Given the potential for ambiguity of the statutory language of section 110(a)(1) and (2), EPA believes that it is appropriate for EPA to interpret that language in the context of acting on the infrastructure SIPs for a given NAAQS. Because of the inherent ambiguity of the list of requirements in section 110(a)(2), EPA has adopted an approach in which it reviews infrastructure SIPs against this list of elements “as applicable.” In other words, EPA assumes that Congress could not have intended that each and every SIP submission, regardless of the purpose of the submission or the NAAQS in question, would meet each of the requirements, or meet each of them in the same way. EPA elected to use guidance to make recommendations for infrastructure SIPs for these ozone and PM2.5 NAAQS.

On October 2, 2007, EPA issued guidance making recommendations for the infrastructure SIP submissions for both the 1997 8-hour ozone NAAQS and the 1997 PM2.5 NAAQS.[12] Within this guidance document, EPA described the duty of states to make these submissions to meet what the Agency characterized as the “infrastructure” elements for SIPs, which it further described as the “basic SIP requirements, including emissions inventories, monitoring, and modeling to assure attainment and maintenance of the standards.” [13] As further identification of these basic structural SIP requirements, “attachment A” to the guidance document included a short description of the various elements of section 110(a)(2) and additional information about the types of issues that EPA considered germane in the context of such infrastructure SIPs. EPA emphasized that the description of the basic requirements listed on attachment A was not intended “to constitute an interpretation of” the requirements, and was merely a “brief description of the required elements.” [14] EPA also stated its belief that with one exception, these requirements were “relatively self explanatory, and past experience with SIPs for other NAAQS should enable States to meet these requirements with assistance from EPA Regions.” [15] For the one exception to that general assumption, however, i.e., how states should proceed with respect to the requirements of section 110(a)(2)(G) for the 1997 PM2.5 NAAQS, EPA gave much more specific recommendations. But for other infrastructure SIP submittals, and for certain elements of the submittals for the 1997 PM2.5 NAAQS, EPA assumed that each State would work with its corresponding EPA regional office to refine the scope of a State's submittal based on an assessment of how the requirements of section 110(a)(2) should reasonably apply to the basic structure of the State's SIP for the NAAQS in question.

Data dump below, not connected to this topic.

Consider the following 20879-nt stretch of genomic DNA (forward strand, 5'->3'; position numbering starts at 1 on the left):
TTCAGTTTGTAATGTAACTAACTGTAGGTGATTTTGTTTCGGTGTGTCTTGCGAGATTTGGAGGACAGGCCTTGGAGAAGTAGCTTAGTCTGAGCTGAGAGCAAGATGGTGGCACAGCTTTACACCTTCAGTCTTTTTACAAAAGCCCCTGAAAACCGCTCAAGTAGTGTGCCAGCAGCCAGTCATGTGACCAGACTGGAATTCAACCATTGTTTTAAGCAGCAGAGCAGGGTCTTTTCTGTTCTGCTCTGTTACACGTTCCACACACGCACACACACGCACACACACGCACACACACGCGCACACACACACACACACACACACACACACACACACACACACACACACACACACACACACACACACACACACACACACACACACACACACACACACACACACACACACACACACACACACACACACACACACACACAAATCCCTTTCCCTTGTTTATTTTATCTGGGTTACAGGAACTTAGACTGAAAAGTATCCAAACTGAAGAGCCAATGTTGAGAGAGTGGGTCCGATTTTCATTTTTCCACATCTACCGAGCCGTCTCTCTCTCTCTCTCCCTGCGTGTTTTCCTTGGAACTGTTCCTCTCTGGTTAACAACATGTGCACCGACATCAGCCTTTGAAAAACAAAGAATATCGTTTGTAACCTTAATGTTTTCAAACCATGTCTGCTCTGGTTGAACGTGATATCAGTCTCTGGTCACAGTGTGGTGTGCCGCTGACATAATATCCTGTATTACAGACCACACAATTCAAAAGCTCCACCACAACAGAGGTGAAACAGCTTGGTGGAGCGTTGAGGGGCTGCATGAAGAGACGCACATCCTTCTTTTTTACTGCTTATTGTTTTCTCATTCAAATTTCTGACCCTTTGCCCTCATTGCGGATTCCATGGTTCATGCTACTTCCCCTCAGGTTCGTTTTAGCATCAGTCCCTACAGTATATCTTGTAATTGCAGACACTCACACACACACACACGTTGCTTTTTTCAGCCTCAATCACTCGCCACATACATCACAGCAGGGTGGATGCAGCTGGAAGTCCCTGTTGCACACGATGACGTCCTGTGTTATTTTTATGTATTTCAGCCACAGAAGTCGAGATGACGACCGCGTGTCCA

On September 25, 2009, EPA issued guidance to make recommendations to states with respect to the infrastructure SIPs for the 2006 PM2.5 NAAQS.[16] In the 2009 Guidance, EPA addressed a number of additional issues that were not germane to the infrastructure SIPs for the 1997 8-hour ozone and 1997 PM2.5 NAAQS, but were germane to these SIP submissions for the 2006 PM2.5 NAAQS, e.g., the requirements of section 110(a)(2)(D)(i) that EPA had bifurcated from the other infrastructure elements for those specific 1997 ozone and PM2.5 NAAQS.

Significantly, neither the 2007 Guidance nor the 2009 Guidance explicitly referred to the SSM, director's discretion, minor source NSR, or NSR Reform issues as among specific substantive issues EPA expected states to address in the context of the infrastructure SIPs, nor did EPA give any more specific recommendations with respect to how states might address such issues even if they elected to do so. The SSM and director's discretion issues implicate section 110(a)(2)(A), and the minor source NSR and NSR Reform issues implicate section 110(a)(2)(C). In the 2007 Guidance and the 2009 Guidance, however, EPA did not indicate to states that it intended to interpret these provisions as requiring a substantive submission to address these specific issues in existing SIP provisions in the context of the infrastructure SIPs for these NAAQS. Instead, EPA's 2007 Guidance merely indicated its belief that the states should make submissions in which they established that they have the basic SIP structure necessary to implement, maintain, and enforce the NAAQS. EPA believes that states can establish that they have the basic SIP structure, notwithstanding that there may be potential deficiencies within the existing SIP. Thus, EPA's proposals for other states mentioned these issues not because the Agency considers them issues that must be addressed in the context of an infrastructure SIP as required by section 110(a)(1) and (2), but rather because EPA wanted to be clear that it considers these potential existing SIP problems as separate from the pending infrastructure SIP actions. The same holds true for this action on the infrastructure SIP submittals for Albuquerque/Bernalillo County.